Did you know that the average American sees over 5,000 ads per day? That’s a tremendous amount of content to compete with, especially if you’re running a small business or a new startup.
To stand out, you must clearly communicate to consumers what’s so great about your products and why they’re superior to competitor models.
One strategy by which to do this is comparative advertising. It requires a little finesse, so before you add comparative advertising to your marketing strategy, here’s a rundown of how it works
An Overview of Comparative Advertising
Comparative advertising means directly comparing your product to a rival’s product to show why your item is better.
Is it OK to go after another brand like this? Sure. The Federal Trade Commission (FTC) permits companies to use this marketing strategy (within limits, which we’ll talk about) for three reasons:
Comparisons encourage healthy competition in the marketplace.
Clear, verifiable comparisons help customers make more informed buying choices.
Criticism encourages brands to up their game and innovate, which benefits all consumers.
Comparative advertising works best when you’re making specific, measurable comparisons. For example, you might use comparative ads to show things like:
the enhanced features your product has compared to its rival
price differences between goods
the results of a blind taste test showing people can’t tell the difference between your product and a more expensive name brand
Comparative marketing yields positive results for many businesses. For one thing, over 51% of consumers report disliking uninformative ads. It’s a good thing comparative ads are informative by nature, then.
Additionally, visual ads often draw more attention, and comparative ads are highly visual.
Comparative Advertising vs. Competitive Advertising
Comparative and competitive advertising are similar, but they’re not the same.
With comparative advertising, you present a product as better than a competitor’s version of the same (or very similar) item. You can explicitly name the competitor or imply who they are and which product you’re referring to.
There are three hallmarks of a comparative ad:
advertises one product
identifies at least one specific quality the product has over its rivals
provides evidence to back up claims
For example, say you’re FreshBooks. You want to compare your online accounting software to your competitor, QuickBooks, by showcasing how many extra features your product has. You’re talking up your brand, but the ad is more about the product than your business as a whole.
Competitive advertising is more general. Rather than promoting a specific product, you’re trying to influence consumers to choose your overall brand over your competitors.
Competitive ads leave consumers with a different impression than comparative. If FreshBooks advertised why they’re “better” as a company than QuickBooks, that’s competitive advertising. They’re nurturing people towards their brand, not an individual product.
Nowadays, companies are making the news for their unique takes on advertising. Take Wendy’s, for example. Wendy’s restaurants pride themselves on never using frozen meat. They create an ad mocking a specific McDonald’s burger, the Big Mac, but the focus is on Wendy’s overall brand values.
In other words, they don’t specifically compare their own burger to their competitor’s to show why it’s better—they don’t mention their products at all. This means the ad is competitive, not comparative.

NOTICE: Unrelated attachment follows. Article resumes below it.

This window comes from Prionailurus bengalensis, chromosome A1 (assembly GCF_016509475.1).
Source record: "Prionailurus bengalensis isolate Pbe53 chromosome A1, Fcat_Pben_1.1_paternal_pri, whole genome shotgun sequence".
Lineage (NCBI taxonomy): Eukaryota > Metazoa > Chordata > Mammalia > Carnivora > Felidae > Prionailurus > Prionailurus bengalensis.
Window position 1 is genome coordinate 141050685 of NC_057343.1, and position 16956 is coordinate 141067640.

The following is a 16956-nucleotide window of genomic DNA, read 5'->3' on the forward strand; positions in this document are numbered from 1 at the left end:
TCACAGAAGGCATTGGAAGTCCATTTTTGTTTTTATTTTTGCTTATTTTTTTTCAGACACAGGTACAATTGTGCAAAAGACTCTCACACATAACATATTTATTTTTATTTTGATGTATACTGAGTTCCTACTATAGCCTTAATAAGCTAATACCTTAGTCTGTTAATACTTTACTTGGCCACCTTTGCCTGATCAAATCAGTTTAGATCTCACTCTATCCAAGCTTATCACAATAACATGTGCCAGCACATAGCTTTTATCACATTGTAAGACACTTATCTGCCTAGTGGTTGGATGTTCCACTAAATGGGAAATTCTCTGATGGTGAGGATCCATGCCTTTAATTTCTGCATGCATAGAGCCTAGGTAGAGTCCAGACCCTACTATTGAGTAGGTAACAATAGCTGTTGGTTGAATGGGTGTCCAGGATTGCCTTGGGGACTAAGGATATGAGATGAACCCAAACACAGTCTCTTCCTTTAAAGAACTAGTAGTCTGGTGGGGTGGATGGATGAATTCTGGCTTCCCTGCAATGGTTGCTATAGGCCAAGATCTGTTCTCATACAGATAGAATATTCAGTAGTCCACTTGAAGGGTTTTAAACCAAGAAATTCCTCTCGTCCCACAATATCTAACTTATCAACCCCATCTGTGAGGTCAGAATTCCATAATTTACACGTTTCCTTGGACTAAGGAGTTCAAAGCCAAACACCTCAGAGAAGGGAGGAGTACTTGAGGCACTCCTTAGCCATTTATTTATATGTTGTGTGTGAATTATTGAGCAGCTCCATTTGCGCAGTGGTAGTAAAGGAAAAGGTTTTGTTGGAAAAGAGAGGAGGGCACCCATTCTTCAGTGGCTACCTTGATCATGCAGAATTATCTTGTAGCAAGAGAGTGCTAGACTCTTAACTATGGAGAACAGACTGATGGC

Think of comparative advertising as a tool to use for competitive advertising. Comparative ads can be used in a broader competitive marketing campaign.
4 Best Practices for Comparative Advertising
There’s no “right” formula for comparative advertising success, but here are some practices I think you should bear in mind before you design your ad.
1. Keep Comparative Ads Lighthearted
The best comparative ads are fun. They don’t take themselves too seriously.
Samsung, for example, loves poking fun at Apple. Back in 2010, the iPhone 4 received widespread criticism over bar drops and reception issues. Samsung quickly took advantage of the situation:
The ad doesn’t directly mention Apple, but it does subtly compare specific phones.
In 2011, Samsung took comparative ads to the next level when they mocked people queuing for the iPhone:
It’s a lighthearted ad highlighting why the Samsung model is just as attractive, if not superior, to the iPhone. Unsurprisingly, the ad was part of a wider competitive marketing campaign.
If you plan on using comparative advertising, always make it clear which brand or product is yours.
First, you can’t use comparative advertisements to confuse or otherwise mislead your customers. If it’s unclear which product is yours, you risk giving your customers a false impression.
Second, it’s hard for many customers to tell the difference between some products to begin with.
For example, when someone buys soap from the grocery store, they might not inspect the brands. Depending on the persona, these consumers might buy the cheapest item, because to many, “soap is just soap.”
How can comparative advertising help? By showcasing why not all soap is made alike and why your brand is superior. This technique may also draw in a new customer base of discerning buyers too.
3. Support Your Claims
You must be ready to back up all claims you make. The evidence you need varies, but here are some examples:
verifiable comparisons, e.g., price matches and ingredient lists
Think about it this way. If a user reaches out on Twitter and asks you to prove your claims, how does it look if you can’t provide them with any evidence?
Let me show you what happens when it all goes wrong, and you can’t back up your assertions.
First, false advertising can cost you both financially and in customer trust.